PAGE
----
After it opened in May 2020, business at Inherent accelerated in a way Taylor Draper didn’t expect.
Draper had built the plan for his custom men’s clothier business in late 2019, with no inkling of the COVID chaos just around the corner — but the pandemic highlighted some unforeseen strengths in the company.
While it relies on a Downtown storefront, Inherent could also make house calls of sorts during the lockdown. And it was launched with nonprofit arm — the Inherent Foundation — which focused on men’s mental health. It seemed tailor-made for an environment where many men struggled for an outlet to express pandemic anxiety.
Draper is a Colorado Springs native who spent years in Denver, specializing in web design and brand creation. His wife is also from the Springs, so when he started his business plan, it seemed natural to locate the startup here. Draper talked with the Business Journal just as a new funding infusion from New York investors was allowing Inherent to imagine bold new moves in 2023.
Did you always want to come back to the Springs? And did your Denver work prepare you to focus on custom clothing?
My wife and I were both from here. I met her in Denver, and after we got married, she wanted to come back here. My background in web design extends back to when I was 12 years old. I remember making Pokémon web sites. The interest in clothing goes back almost as far, and the principles in graphic design I learned at Pikes Peak [State] College applied well in the clothing field. I was recruited out of the college by a Denver firm before I even finished the college’s 40/40 program.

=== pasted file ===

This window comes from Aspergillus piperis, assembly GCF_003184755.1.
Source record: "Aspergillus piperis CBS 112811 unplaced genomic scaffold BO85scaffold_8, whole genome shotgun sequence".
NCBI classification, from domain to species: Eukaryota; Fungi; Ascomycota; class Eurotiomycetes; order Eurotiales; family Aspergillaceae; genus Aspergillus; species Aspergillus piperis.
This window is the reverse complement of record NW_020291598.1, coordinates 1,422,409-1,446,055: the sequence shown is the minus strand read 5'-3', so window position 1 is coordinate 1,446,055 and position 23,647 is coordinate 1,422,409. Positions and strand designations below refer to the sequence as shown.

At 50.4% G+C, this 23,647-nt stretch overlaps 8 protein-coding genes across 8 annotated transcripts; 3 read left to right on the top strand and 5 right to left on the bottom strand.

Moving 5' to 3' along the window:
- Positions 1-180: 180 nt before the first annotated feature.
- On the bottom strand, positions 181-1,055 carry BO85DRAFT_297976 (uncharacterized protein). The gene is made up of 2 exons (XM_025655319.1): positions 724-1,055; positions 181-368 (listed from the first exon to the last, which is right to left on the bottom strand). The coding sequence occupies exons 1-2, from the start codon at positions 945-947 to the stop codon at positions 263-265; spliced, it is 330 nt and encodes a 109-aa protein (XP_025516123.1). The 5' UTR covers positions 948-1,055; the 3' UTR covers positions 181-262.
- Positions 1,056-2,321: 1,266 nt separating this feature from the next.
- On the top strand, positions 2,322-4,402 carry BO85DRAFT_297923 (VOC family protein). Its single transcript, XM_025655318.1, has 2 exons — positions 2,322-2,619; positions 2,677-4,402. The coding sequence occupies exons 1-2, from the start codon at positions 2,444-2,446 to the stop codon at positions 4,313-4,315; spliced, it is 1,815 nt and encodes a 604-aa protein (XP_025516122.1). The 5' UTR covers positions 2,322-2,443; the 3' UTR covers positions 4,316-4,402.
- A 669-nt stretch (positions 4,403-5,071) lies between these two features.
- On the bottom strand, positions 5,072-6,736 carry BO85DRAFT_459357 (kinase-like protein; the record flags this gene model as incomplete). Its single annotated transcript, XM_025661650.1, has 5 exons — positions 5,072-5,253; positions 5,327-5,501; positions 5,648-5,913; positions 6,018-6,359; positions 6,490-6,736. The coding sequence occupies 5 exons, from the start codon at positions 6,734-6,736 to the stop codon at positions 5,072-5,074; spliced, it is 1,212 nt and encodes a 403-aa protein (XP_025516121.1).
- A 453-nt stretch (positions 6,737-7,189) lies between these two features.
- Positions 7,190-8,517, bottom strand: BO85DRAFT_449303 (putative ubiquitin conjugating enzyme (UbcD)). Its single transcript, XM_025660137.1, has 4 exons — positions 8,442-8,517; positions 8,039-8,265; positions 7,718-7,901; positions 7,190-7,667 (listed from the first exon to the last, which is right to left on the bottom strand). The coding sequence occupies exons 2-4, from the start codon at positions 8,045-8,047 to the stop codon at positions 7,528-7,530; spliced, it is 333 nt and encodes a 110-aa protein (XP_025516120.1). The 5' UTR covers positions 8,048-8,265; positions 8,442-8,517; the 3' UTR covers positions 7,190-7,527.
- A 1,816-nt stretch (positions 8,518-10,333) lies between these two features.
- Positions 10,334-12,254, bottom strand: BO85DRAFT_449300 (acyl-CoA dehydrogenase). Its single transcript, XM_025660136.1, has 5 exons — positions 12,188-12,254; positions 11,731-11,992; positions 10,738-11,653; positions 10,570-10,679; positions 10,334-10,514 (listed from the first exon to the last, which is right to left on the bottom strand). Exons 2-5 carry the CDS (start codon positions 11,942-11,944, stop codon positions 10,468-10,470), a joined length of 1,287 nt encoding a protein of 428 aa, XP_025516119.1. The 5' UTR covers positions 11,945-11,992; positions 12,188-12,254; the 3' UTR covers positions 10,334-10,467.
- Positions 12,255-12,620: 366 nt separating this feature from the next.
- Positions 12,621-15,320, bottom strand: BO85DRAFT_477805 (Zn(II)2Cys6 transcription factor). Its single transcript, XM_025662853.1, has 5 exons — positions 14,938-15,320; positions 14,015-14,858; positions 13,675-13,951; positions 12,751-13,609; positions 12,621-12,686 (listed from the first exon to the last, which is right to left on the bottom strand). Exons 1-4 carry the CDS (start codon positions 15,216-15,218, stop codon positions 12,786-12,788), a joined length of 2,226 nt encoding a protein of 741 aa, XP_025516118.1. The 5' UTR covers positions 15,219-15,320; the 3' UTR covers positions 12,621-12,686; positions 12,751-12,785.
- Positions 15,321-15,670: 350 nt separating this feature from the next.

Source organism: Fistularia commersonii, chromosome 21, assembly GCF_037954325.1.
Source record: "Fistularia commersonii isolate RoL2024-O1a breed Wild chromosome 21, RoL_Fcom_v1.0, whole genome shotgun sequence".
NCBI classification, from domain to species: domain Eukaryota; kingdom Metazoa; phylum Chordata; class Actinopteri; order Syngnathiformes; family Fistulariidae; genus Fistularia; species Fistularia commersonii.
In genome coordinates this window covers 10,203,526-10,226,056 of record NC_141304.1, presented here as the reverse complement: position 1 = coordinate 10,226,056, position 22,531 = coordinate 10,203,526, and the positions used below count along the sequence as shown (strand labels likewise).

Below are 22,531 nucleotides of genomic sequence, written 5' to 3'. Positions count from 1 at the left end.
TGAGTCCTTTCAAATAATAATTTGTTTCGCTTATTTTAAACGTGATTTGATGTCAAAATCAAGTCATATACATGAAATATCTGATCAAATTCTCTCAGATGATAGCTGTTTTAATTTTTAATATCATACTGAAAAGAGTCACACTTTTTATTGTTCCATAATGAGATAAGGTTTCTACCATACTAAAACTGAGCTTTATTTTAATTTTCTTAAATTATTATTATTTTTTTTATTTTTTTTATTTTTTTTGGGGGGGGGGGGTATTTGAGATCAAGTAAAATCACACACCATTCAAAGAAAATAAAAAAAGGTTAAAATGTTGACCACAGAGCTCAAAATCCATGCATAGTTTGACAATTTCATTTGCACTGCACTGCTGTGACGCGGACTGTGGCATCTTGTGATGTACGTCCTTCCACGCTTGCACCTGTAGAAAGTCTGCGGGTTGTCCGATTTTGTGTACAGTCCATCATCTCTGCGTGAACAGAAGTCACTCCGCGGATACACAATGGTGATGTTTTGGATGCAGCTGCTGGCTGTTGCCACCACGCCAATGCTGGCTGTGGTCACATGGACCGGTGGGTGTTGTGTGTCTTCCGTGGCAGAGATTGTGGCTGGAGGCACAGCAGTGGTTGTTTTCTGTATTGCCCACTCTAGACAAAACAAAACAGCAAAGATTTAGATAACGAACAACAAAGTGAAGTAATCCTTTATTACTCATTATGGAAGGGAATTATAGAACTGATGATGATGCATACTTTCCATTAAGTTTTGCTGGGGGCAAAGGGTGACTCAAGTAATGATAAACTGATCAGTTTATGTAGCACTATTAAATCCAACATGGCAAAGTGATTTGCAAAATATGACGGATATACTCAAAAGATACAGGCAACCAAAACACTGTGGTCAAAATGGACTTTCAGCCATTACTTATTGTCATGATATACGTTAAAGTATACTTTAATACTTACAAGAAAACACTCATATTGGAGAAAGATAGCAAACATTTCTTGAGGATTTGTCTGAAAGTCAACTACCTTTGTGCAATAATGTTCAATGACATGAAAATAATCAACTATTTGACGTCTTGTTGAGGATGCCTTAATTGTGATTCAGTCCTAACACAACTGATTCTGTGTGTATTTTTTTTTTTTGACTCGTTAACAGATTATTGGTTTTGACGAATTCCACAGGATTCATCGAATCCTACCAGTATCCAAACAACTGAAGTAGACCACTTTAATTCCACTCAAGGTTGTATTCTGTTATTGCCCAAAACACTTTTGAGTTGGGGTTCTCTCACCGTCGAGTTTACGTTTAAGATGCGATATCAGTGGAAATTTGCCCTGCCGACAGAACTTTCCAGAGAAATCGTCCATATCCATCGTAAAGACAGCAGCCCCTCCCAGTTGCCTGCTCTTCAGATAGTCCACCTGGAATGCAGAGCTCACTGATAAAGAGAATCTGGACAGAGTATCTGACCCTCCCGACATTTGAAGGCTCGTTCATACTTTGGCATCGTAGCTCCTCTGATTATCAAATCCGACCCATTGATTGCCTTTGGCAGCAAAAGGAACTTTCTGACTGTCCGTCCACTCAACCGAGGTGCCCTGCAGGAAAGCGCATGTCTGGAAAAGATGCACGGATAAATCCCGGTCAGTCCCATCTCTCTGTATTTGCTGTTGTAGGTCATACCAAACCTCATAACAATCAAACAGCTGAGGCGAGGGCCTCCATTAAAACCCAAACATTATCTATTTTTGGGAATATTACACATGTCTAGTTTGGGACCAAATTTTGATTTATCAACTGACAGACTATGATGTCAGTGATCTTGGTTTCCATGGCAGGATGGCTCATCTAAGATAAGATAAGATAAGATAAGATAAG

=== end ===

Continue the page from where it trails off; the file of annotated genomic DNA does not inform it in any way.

A lot of your web development had a clothing aspect, but when did you realize, ‘There’s an opportunity for custom tailoring out there.’?
It seemed like it happened all at once, but there was really a six-month, maybe a year-long period where I fully got into studying custom menswear and where the textiles come from. The history of menswear really fascinated me, studying those 1950s Esquire magazines and textile books and just nerding out about that kind of thing. In our society, there’s not much of a teaching component for men any more. I grew up without a father, so I recognized there used to be a ritual in the early 20th century of fathers or guardians bringing their kids to a tailor, who would tell them about quality fabrics and the patterns and colors that might favor them. We don’t have that anymore. We use social media and the like, and lost that relationship with the tailor as consultant. The days when men would talk about their problems with their tailor, barber and bartender are gone. But once I learned that experience was still happening in some places in the world, particularly Europe, I wanted to try that for myself.
Do you see signs of a renaissance in treating men’s clothing as a lost art that needs to be studied more?